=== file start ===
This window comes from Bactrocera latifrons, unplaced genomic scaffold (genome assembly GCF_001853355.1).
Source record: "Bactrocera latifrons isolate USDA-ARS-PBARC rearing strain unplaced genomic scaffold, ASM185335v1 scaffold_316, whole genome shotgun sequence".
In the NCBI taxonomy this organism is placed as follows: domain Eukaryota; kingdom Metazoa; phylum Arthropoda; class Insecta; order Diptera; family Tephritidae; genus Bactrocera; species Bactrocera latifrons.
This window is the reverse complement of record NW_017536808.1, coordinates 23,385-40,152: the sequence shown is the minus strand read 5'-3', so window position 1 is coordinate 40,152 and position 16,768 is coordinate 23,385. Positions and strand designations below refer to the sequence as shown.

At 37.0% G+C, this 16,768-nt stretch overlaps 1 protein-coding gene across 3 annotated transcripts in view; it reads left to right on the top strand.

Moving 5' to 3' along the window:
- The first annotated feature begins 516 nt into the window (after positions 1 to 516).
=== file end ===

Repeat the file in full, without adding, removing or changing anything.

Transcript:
This window comes from Bactrocera latifrons, unplaced genomic scaffold (genome assembly GCF_001853355.1).
Source record: "Bactrocera latifrons isolate USDA-ARS-PBARC rearing strain unplaced genomic scaffold, ASM185335v1 scaffold_316, whole genome shotgun sequence".
In the NCBI taxonomy this organism is placed as follows: domain Eukaryota; kingdom Metazoa; phylum Arthropoda; class Insecta; order Diptera; family Tephritidae; genus Bactrocera; species Bactrocera latifrons.
This window is the reverse complement of record NW_017536808.1, coordinates 23,385-40,152: the sequence shown is the minus strand read 5'-3', so window position 1 is coordinate 40,152 and position 16,768 is coordinate 23,385. Positions and strand designations below refer to the sequence as shown.

At 37.0% G+C, this 16,768-nt stretch overlaps 1 protein-coding gene across 3 annotated transcripts in view; it reads left to right on the top strand.

Moving 5' to 3' along the window:
- The first annotated feature begins 516 nt into the window (after positions 1 to 516).